The Buddha’s birthplace has been discovered in Nepal which can also place his birth in the sixth-century B.C. but some scholars expressed caution over some of the findings.
Archaeologists digging for evidences at Nepal’s Lumbini pilgrimage site, the place said to be the Buddha’s place of birth have uncovered several remnants of wooden structures and an empty space at the center where a possible tree once stood. The team led by Robin Coningham of U.K.’s Durham University, unearthed wooden structures that lay beneath the walls of a more recent Buddhist shrine.
Traditions have placed the birth of Buddha to 400 B.C. but with the recent discovery at Lumbini it was pushed back to several centuries and possibly it might be pegged at 623 B.C. It was in Lumbini where Maya Devi, Buddha’s mother grasped a tree and gave birth to him. Lumbini resembled a garden site and later became one of the four sacred sites of Buddhism. The Indian emperor Ashoka in 249 B.C. became a convert and helped spread Buddhism across Asia. The emperor left inscriptions and a pillar on the place to commemorate the birth of Buddha. But due to rapid forest growth, the place was eventually forgotten.
Lumbini was rediscovered in 1896 and immediately the Maya Devi temple was built and is now considered a UNESCO’s World Heritage Site. Coningham’s research was supported by UNESCO and by the National Geographic Society.
However, South Asian archaeology lecturer Julia Shaw of the University College London called the discovery of the wooden structures surrounding a possible tree shrine speculative. Shaw was also cautious on the claim of the team about the oldest Buddhist shrine they have found. She added that the worship of trees is common during the time and that the Buddhist ritual may have overlapped with other pre-existing traditions. But she maintained the findings presented new insights for further study.
Historian emeritus of Buddhism Richard Gombrich of the University of Oxford meanwhile said of the discovery of Buddha’s birthplace as “rubbish.” He added that there was no evidence that what was previously in the site was a Buddhist shrine. It is possible that what was built there was a religious center from the many cults of the day and after which the site could have been altered for Buddhist purposes. Donald Lopez of the University of Michigan and author of the history of the Buddha also expressed caution to relate the earlier structures to Buddhism saying that this could have come from other religions as well.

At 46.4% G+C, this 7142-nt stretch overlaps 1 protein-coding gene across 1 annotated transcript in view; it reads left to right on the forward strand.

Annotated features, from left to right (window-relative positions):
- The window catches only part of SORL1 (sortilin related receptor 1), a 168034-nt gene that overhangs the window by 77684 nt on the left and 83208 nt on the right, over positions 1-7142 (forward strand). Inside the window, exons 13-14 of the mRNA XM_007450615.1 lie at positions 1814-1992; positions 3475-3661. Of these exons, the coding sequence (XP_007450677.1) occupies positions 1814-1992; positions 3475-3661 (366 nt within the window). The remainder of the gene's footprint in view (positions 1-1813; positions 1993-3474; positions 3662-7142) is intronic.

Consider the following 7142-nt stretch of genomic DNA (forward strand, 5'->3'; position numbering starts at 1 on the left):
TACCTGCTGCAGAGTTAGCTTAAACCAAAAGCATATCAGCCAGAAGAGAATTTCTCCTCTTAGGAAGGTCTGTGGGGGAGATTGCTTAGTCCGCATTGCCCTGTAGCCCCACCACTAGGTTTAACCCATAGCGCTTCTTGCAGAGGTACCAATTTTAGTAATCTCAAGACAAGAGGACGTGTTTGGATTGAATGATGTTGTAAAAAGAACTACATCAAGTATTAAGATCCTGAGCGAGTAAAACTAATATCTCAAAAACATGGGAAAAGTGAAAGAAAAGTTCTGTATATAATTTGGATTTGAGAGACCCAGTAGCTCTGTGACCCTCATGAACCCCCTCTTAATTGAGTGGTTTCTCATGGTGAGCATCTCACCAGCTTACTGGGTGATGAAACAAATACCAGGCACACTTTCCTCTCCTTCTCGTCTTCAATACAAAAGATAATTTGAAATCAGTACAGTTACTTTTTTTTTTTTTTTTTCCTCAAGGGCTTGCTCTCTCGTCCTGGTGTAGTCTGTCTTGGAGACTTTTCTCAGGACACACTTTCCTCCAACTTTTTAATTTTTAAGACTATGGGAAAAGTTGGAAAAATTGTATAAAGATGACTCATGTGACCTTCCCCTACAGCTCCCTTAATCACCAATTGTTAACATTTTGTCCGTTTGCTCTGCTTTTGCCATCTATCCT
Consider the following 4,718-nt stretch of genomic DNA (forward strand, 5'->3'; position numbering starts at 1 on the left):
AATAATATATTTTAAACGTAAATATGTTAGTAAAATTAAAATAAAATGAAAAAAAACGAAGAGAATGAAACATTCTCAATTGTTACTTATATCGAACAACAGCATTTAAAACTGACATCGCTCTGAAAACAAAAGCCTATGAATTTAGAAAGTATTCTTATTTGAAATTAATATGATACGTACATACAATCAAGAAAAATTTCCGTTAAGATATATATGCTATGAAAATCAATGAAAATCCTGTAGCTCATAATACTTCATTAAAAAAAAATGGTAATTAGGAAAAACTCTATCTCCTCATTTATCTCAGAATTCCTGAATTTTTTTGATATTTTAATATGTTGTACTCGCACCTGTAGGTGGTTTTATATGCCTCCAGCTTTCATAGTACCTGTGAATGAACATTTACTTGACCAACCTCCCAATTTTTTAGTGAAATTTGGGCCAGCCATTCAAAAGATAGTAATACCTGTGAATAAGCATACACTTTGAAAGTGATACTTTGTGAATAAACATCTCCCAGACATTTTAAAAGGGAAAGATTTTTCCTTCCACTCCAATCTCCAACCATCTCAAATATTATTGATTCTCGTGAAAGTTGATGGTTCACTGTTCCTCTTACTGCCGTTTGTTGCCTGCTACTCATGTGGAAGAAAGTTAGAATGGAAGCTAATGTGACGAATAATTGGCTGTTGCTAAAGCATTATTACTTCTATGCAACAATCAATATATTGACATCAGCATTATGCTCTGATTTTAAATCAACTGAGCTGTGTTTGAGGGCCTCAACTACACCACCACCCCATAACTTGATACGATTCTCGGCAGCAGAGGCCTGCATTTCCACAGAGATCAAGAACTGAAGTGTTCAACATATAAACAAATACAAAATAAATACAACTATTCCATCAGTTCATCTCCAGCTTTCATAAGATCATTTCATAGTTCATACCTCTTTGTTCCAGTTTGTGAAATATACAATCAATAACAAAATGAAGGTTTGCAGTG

Another professor emeritus Nancy Wilkie of Carleton College in Minnesota noted that the excavations were done in a very small and limited area. The wooden structures the team found are based only on five holes and can only be considered a small evidence to draw any conclusions from.
The excavations were done in 2011 and 2012 and were partially funded by the National Geographic Society, the Japanese and Nepalese governments and the results of the study will appear in the December issue of the journal Antiquity.
Clarifying the issue of the structures, Coningham said that the structures are somewhat related and they correspond so closely. If the structures are used for very different purposes these would change the structures differently but not in this case. He added further that “There will always be questions, and there always should be questions.”
But while the Buddha’s birthplace has been discovered it is always good to have an open mind and be cautious about the findings, the scholars expressed.
By Roberto I. Belda